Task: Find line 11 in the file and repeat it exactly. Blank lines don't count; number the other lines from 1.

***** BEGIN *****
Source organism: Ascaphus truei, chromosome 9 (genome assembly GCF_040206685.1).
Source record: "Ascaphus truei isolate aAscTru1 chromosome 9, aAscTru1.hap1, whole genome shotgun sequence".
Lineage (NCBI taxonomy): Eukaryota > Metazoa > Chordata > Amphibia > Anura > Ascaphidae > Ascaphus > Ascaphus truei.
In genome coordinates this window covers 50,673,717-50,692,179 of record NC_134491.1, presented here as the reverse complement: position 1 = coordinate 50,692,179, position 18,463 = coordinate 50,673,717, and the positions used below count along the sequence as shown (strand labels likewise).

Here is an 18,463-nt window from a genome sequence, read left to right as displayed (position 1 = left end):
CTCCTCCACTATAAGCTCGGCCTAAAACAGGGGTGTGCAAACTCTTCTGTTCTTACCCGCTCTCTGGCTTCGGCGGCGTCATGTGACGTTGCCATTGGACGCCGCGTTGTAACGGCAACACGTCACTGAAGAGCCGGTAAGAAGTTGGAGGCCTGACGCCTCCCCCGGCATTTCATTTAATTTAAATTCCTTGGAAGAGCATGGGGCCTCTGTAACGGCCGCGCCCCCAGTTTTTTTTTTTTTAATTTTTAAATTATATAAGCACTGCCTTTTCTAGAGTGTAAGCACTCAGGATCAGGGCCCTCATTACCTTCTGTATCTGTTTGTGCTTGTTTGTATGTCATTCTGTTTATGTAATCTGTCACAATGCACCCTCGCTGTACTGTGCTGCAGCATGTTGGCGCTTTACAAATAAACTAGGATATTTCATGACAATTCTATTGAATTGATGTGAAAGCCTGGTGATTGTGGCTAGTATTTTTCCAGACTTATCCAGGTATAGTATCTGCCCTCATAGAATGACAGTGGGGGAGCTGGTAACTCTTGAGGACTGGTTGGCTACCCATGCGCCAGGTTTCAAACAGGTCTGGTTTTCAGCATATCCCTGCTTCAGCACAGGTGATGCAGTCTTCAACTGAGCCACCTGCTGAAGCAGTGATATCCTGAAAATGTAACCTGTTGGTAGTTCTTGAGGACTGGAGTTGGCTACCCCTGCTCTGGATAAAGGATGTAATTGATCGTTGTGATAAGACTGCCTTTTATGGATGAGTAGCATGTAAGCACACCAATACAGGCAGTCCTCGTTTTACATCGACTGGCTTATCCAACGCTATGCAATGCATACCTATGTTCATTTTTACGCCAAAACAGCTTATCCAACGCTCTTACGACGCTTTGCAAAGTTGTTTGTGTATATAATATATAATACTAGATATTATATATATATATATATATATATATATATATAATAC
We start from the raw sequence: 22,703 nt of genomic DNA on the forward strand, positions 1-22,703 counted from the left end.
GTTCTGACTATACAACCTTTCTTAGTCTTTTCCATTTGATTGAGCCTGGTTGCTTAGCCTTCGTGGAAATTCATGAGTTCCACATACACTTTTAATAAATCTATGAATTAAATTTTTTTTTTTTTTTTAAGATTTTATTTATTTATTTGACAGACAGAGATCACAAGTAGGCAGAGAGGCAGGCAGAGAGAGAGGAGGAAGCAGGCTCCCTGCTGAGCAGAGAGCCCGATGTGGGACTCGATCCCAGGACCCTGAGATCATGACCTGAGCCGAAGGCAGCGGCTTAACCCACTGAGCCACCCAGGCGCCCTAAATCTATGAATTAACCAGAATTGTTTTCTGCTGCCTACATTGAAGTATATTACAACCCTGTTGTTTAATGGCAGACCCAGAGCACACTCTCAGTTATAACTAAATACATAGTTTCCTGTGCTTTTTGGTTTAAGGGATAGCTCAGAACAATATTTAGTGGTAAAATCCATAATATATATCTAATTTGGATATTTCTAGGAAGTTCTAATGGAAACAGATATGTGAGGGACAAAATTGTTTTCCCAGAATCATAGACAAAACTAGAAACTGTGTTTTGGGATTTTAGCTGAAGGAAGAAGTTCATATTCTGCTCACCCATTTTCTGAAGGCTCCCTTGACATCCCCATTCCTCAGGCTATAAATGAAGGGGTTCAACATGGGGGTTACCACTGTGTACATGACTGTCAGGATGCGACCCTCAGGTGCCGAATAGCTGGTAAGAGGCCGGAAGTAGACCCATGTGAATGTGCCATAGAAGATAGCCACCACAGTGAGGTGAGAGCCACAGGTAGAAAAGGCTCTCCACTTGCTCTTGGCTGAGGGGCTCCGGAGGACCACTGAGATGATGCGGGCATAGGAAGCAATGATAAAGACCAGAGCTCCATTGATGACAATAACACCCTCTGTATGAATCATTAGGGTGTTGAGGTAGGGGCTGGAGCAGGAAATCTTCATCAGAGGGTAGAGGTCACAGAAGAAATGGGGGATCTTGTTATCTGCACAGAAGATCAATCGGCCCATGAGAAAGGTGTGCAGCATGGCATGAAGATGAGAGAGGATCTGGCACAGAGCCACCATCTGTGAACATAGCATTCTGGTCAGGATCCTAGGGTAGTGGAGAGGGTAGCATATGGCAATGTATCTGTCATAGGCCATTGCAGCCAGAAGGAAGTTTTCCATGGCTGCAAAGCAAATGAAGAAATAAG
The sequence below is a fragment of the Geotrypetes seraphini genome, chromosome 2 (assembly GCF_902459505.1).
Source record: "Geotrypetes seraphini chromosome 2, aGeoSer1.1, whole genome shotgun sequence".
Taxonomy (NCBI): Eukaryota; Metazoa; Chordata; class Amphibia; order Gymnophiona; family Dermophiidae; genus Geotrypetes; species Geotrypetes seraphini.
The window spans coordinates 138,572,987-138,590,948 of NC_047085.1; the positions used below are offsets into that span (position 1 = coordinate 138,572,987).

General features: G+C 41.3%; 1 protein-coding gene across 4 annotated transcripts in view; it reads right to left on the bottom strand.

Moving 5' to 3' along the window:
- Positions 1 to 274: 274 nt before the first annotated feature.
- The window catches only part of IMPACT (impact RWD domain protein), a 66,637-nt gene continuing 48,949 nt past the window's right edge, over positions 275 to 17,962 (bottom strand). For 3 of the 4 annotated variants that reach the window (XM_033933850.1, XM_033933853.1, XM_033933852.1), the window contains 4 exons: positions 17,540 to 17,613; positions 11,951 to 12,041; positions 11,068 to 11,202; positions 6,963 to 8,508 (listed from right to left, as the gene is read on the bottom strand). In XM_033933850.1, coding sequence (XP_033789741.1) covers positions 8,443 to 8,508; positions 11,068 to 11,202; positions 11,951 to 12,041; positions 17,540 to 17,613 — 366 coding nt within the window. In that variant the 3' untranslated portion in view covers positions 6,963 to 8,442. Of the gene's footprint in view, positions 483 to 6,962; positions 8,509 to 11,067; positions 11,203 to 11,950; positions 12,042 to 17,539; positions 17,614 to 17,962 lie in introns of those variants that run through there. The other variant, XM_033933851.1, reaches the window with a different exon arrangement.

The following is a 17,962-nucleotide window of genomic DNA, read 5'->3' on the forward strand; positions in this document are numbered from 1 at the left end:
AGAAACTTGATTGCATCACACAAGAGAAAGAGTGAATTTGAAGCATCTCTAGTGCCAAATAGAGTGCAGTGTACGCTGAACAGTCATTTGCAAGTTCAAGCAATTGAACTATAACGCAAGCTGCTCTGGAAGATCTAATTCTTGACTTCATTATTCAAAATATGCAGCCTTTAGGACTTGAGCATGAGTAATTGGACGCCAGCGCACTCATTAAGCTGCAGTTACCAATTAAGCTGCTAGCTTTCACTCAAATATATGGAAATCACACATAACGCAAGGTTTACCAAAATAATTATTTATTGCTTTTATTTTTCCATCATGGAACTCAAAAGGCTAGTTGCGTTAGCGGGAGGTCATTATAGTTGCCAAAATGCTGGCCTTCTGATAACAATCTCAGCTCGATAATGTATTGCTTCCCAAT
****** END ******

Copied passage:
Taxonomy (NCBI): Eukaryota; Metazoa; Chordata; class Amphibia; order Gymnophiona; family Dermophiidae; genus Geotrypetes; species Geotrypetes seraphini.